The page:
Search
  • Renae Wrich

Call Yourself What You Are


I am a writer.


For me that very simple sentence holds so much weight. As of today I have sold over 100 copies of my book. But for me, it honestly was never about copies sold or money made, it was about doing something that I have always loved doing - writing. Don't get me wrong, publishing a book has been the most incredible experience and something I still can't believe I did. I'm completely caught off guard any time anyone else expresses excitement or pride on my behalf. I've found that there are two very common responses that I've received from people. The first is, "I had no idea you were a writer?" and the second is, "How did you do it?" A very close runner-up is, "How did you have time to do it?"


I'll start by saying that I haven't always allowed myself the title of "Writer". Isn't that silly? I have always loved writing. I remember doing it for fun as a teenager. I was forever passing notes written in gel pen back and forth with friends, or exchanging notebooks covered in Tiger Beat clippings of *NSYNC. I even did a little creative writing for fun on my parent's massive desktop computer. Then came college. The irony of majoring in English is that you get so sick of writing all the dang time that you stop finding joy in it. Despite this, I kept my little blog and held down a side job for my college newspaper covering fine arts, concerts, and the weekly horoscopes (Do not ask me how I did this).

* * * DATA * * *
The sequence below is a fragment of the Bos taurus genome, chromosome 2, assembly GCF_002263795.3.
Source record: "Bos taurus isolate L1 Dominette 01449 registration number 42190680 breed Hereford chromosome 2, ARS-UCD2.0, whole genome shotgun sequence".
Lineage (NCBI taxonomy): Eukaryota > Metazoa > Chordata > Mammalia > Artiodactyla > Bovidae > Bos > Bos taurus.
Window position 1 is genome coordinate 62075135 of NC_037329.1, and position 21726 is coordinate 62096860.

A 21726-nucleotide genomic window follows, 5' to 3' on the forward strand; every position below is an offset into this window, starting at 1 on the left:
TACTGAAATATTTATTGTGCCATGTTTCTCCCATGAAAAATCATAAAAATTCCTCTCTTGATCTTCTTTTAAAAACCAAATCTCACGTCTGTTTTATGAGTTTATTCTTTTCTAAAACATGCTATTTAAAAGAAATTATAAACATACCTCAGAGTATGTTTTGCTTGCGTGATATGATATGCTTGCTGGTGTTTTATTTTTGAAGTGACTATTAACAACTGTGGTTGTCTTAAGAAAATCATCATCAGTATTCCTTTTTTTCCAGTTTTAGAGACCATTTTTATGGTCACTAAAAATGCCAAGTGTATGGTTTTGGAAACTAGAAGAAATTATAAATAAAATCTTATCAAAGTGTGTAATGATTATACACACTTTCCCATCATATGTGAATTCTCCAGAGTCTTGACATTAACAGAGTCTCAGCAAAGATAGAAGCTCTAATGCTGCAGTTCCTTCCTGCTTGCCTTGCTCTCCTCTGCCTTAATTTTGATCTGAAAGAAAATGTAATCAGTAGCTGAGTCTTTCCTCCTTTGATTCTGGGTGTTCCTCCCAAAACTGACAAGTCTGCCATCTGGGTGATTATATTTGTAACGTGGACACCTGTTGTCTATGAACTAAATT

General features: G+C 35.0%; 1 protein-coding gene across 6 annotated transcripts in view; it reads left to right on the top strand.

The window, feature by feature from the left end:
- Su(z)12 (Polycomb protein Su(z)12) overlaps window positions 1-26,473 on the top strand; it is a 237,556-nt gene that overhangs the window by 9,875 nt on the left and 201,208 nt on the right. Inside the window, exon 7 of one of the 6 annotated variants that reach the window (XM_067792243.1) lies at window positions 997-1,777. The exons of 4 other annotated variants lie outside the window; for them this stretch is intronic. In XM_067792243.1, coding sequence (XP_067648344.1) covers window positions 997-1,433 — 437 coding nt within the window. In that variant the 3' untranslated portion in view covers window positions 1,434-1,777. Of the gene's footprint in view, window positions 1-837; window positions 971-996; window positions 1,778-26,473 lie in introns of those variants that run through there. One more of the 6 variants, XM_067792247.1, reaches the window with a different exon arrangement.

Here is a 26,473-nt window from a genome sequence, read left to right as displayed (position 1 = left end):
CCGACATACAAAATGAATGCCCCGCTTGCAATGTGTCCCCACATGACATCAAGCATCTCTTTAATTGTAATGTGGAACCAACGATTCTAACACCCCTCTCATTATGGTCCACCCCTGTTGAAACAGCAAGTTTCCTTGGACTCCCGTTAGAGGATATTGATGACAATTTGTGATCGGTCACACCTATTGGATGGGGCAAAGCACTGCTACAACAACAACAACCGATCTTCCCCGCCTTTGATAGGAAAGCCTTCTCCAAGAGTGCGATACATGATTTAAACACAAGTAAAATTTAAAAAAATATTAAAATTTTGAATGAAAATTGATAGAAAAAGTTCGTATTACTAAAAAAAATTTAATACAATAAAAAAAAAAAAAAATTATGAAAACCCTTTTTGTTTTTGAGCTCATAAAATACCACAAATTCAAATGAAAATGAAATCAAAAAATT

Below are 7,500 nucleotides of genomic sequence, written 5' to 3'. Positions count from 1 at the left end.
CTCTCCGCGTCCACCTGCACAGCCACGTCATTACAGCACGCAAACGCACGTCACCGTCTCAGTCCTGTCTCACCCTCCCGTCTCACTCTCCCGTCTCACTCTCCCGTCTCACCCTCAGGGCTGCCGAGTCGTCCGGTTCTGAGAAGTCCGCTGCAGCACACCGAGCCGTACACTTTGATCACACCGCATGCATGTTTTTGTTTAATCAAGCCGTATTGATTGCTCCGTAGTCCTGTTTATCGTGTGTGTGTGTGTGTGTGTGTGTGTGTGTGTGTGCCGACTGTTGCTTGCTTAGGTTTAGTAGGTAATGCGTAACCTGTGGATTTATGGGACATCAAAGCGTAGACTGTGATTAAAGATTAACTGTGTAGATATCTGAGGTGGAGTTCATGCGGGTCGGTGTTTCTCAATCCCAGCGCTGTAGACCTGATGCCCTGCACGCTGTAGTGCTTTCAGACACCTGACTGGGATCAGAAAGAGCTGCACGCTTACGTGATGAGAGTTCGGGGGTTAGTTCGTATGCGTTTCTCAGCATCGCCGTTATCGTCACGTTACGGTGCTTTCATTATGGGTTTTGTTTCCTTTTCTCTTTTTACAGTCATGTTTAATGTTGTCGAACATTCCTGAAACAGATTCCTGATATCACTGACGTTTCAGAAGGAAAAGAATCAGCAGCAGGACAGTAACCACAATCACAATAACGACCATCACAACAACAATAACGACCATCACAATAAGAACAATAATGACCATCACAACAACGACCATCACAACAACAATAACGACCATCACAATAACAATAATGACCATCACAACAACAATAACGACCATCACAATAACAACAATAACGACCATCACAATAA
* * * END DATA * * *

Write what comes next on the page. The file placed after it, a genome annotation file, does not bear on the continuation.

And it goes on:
I wrote for a newspaper, but didn't consider myself a writer. Let that one sink in.


After college I hopped on the Elizabeth Gilbert train and fell in love with her after reading her 2006 memoir, "Eat, Pray, Love". I was so inspired by her voice and vulnerability that I decided I was going to write a college memoir. I started outlining and writing a book that 12 years later I still dust off and hammer out a word count in from time to time.


I was WRITING A BOOK and still didn't consider myself a writer! Why not? What proof did I need? Who is considered a "writer" anyway? Who deserves that title? In my head, a writer was someone who had published a book, was very talented, accomplished, or wrote as their profession. While writing has always been something in the descriptions of the jobs I've had, it's never been THE job description. Which reflecting back on it, I've never felt like my description of myself was limited to the jobs I've had. So then, why couldn't I describe myself as a writer?


It wasn't until about two years ago that it all clicked for me. I was traveling a boatload for work and really got into podcasts. I started listening to one called "A Well-Storied Podcast" and in the very first episode host Kristen Kieffer shook me to my core. So much so that I immediately broke down in tears and had to pull over to compose myself.

 

Call yourself what you are – a writer. If you’re writing, you’re a writer. It truly is as simple as that. It’s not publishing or reaching a certain skill level that validates you as a writer. The fact that you’re actively and consistently creating new stories is all the proof you need to take up the title and start proclaiming your writerhood to the world. So what are you waiting for? Go own your status!


- Kristen Kieffer, "A Well-Storied Podcast"


 

So the the answer is yes, I am a writer and you might be one too. You just need to allow yourself the title.

If you're writing, you are a writer.

If you run, you are a runner.

If you sing, you are a singer.

If you code, you are a coder.

My friends, we need to stop minimizing our talents and passions. Own them and call yourself what you are.




11 views0 comments

Recent Posts

See All